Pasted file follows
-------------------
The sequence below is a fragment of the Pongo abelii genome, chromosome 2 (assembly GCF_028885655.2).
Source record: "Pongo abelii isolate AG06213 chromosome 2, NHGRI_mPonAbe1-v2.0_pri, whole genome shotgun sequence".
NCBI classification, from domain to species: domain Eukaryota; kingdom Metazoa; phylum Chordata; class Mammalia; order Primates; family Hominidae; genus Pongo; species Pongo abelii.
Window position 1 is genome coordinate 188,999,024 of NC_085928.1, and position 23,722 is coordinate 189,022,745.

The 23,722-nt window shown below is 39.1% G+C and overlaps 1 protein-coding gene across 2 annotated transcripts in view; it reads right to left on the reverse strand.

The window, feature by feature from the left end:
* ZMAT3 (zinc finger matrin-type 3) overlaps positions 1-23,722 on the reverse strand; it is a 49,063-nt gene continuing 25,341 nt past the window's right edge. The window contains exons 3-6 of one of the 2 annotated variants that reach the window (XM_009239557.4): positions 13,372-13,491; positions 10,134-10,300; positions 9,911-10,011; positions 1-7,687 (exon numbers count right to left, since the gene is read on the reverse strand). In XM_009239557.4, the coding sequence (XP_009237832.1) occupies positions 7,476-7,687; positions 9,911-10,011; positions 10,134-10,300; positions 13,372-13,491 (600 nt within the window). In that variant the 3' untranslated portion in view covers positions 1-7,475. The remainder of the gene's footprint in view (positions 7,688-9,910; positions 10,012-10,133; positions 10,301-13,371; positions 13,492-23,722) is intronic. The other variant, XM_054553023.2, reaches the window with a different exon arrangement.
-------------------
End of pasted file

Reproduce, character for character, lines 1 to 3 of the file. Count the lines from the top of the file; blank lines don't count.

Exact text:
The sequence below is a fragment of the Pongo abelii genome, chromosome 2 (assembly GCF_028885655.2).
Source record: "Pongo abelii isolate AG06213 chromosome 2, NHGRI_mPonAbe1-v2.0_pri, whole genome shotgun sequence".
NCBI classification, from domain to species: domain Eukaryota; kingdom Metazoa; phylum Chordata; class Mammalia; order Primates; family Hominidae; genus Pongo; species Pongo abelii.